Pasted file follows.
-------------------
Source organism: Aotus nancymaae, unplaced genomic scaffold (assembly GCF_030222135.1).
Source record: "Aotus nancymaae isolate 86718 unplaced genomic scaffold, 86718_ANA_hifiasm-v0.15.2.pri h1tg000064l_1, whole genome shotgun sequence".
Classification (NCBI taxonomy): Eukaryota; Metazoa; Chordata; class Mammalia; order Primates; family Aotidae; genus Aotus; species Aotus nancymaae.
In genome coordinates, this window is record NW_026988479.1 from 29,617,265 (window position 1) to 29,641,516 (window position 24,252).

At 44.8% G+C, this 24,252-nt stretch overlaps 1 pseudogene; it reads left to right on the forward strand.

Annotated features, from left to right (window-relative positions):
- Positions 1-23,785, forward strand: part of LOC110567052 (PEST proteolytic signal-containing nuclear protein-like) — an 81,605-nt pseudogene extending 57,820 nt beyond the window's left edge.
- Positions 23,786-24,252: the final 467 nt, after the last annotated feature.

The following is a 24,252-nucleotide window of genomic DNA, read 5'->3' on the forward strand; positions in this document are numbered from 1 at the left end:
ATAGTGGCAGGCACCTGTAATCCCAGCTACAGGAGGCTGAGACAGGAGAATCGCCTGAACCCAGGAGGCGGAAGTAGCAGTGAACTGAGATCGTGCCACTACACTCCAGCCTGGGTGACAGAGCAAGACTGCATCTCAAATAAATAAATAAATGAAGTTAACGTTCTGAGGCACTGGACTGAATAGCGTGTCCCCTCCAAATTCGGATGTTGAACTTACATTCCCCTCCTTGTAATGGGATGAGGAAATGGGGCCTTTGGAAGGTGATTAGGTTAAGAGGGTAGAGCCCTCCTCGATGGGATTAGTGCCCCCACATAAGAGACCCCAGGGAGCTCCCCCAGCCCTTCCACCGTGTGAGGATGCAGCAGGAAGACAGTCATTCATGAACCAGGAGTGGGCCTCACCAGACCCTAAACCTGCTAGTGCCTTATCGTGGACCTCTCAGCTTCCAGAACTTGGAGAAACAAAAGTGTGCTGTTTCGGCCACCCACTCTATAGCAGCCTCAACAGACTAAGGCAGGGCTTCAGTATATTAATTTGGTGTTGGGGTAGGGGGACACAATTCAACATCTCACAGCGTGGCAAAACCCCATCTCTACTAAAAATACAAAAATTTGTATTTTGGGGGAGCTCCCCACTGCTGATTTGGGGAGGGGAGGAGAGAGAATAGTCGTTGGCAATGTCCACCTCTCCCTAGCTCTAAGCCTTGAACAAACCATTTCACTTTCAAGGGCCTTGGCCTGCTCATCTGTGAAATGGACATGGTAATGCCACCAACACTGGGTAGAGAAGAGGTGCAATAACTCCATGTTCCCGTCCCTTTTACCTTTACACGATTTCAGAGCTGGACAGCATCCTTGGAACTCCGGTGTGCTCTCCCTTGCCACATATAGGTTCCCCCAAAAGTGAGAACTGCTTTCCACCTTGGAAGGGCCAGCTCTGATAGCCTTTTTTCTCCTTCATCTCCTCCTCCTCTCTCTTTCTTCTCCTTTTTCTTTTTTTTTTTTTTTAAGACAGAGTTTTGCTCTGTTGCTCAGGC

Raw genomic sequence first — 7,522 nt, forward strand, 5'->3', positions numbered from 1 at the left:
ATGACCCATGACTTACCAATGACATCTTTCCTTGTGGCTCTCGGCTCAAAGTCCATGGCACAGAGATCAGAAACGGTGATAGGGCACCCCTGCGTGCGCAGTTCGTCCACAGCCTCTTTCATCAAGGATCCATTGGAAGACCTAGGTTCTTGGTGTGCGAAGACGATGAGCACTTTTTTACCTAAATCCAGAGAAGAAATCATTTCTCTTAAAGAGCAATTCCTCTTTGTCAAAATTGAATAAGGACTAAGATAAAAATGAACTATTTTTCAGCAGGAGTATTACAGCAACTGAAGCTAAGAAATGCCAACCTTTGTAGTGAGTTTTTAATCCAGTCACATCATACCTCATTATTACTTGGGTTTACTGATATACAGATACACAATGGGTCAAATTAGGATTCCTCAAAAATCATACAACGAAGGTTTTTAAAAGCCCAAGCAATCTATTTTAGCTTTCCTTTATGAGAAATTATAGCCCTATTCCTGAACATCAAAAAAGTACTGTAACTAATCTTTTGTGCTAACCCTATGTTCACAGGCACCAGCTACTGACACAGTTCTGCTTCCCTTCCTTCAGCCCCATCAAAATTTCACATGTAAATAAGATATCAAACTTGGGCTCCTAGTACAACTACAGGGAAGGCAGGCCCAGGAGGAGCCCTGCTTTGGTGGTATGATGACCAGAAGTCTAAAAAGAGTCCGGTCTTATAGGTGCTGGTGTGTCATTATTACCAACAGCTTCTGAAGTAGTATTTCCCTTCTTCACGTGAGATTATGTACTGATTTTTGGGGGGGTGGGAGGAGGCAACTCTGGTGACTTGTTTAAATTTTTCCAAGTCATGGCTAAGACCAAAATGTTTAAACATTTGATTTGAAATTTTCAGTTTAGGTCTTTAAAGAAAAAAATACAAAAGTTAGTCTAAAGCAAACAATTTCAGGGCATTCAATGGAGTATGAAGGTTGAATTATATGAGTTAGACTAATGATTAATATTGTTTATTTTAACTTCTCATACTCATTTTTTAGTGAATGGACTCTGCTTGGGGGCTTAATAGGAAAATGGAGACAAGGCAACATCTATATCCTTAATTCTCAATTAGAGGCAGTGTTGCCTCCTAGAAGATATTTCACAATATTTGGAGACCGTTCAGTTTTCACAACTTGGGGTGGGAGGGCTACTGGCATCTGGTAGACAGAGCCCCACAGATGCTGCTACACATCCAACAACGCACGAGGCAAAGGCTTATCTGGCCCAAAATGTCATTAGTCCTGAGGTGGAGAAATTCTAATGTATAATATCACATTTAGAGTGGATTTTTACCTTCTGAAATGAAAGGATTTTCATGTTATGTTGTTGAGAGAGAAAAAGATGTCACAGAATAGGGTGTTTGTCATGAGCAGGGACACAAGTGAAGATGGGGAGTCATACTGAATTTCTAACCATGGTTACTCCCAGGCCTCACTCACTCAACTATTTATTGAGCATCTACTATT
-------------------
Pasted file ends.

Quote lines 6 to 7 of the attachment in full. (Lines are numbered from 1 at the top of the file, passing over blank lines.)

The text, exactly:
Annotated features, from left to right (window-relative positions):
- Positions 1-23,785, forward strand: part of LOC110567052 (PEST proteolytic signal-containing nuclear protein-like) — an 81,605-nt pseudogene extending 57,820 nt beyond the window's left edge.